Sagua La Grande might be new to the Cuban tourist offering but it has a rich history. This once prosperous town has benefitted from some recent TLC with former colonial buildings beautifully restored. It also features two impressive hotels in the shape of Hotel Sagua and Palacio Arenas. Described as one of Villa Clara’s architectural wonders, Palacio Arenas is an Art Nouveau building which once belonged to a Spanish marquis and combines Moorish influences with religious stained glass.
Sagua La Grande might still be a work in progress but the town of Remedios has been welcoming tourists for longer.
Again, there are some grand colonial buildings to be seen along with wonderful churches.
Combining the relaxation of all- inclusive resort living with getting out and about in Villa Clara proved an enjoyable combination before we headed back to Havana to soak up the sights and sounds of this amazing city.
There are two great ways to experience Havana in a hurry, the first is a walking tour of Old Havana on which you amble through five centuries of history, absorbing many of the quintessentially Cuban things that give the country its soul, along the way.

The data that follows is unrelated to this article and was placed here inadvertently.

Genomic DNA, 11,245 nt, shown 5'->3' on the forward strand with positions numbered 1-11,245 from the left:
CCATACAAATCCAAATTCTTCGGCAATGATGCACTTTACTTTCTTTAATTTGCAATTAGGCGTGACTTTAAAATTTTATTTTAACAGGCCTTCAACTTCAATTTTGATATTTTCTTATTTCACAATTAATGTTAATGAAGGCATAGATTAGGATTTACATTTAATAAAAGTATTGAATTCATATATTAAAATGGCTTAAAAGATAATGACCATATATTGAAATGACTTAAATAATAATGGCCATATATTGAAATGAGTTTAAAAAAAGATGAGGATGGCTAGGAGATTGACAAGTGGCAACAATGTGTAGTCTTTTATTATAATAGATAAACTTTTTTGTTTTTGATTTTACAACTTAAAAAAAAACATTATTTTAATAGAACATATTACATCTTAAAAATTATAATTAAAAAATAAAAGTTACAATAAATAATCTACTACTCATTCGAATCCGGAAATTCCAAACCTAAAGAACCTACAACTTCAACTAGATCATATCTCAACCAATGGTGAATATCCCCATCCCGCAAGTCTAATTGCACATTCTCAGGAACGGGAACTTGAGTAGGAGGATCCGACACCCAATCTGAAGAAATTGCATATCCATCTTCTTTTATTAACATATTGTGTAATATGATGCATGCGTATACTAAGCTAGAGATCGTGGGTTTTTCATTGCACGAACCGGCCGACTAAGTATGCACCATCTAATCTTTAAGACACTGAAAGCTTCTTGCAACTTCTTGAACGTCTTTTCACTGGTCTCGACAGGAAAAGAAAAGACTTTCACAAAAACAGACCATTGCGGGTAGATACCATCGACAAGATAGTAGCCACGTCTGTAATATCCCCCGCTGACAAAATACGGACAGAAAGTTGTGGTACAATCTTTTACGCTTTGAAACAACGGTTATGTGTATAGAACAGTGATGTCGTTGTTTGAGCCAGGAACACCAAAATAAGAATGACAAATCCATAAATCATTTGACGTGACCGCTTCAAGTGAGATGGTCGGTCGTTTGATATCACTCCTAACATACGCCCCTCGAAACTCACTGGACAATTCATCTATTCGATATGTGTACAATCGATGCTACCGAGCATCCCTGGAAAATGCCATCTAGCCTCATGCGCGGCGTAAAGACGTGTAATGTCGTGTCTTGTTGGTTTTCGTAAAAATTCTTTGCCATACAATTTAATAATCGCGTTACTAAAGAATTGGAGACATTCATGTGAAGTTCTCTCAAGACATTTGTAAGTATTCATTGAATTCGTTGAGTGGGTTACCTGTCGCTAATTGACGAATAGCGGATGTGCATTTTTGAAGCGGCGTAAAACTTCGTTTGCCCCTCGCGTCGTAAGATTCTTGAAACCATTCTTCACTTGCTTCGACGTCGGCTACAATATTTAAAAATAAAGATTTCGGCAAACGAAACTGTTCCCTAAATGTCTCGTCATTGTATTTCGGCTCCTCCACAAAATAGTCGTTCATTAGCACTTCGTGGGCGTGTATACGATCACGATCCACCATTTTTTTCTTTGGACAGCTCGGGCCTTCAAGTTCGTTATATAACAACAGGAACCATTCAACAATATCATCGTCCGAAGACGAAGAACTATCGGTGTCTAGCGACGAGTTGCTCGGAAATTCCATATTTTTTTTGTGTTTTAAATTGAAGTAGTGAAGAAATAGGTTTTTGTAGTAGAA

Memorable moments included the brightly dressed cigar- smoking fortune tellers who inhabit the old squares armed with tarot cards and the buzzing bars and restaurants that line the streets.
Many seem to have live music around the clock and you’re pretty much
The Che Mausoleum is a must see
The beaches, the cities, the people, the music and, below, the cars – everything about Cuba is a joyous sight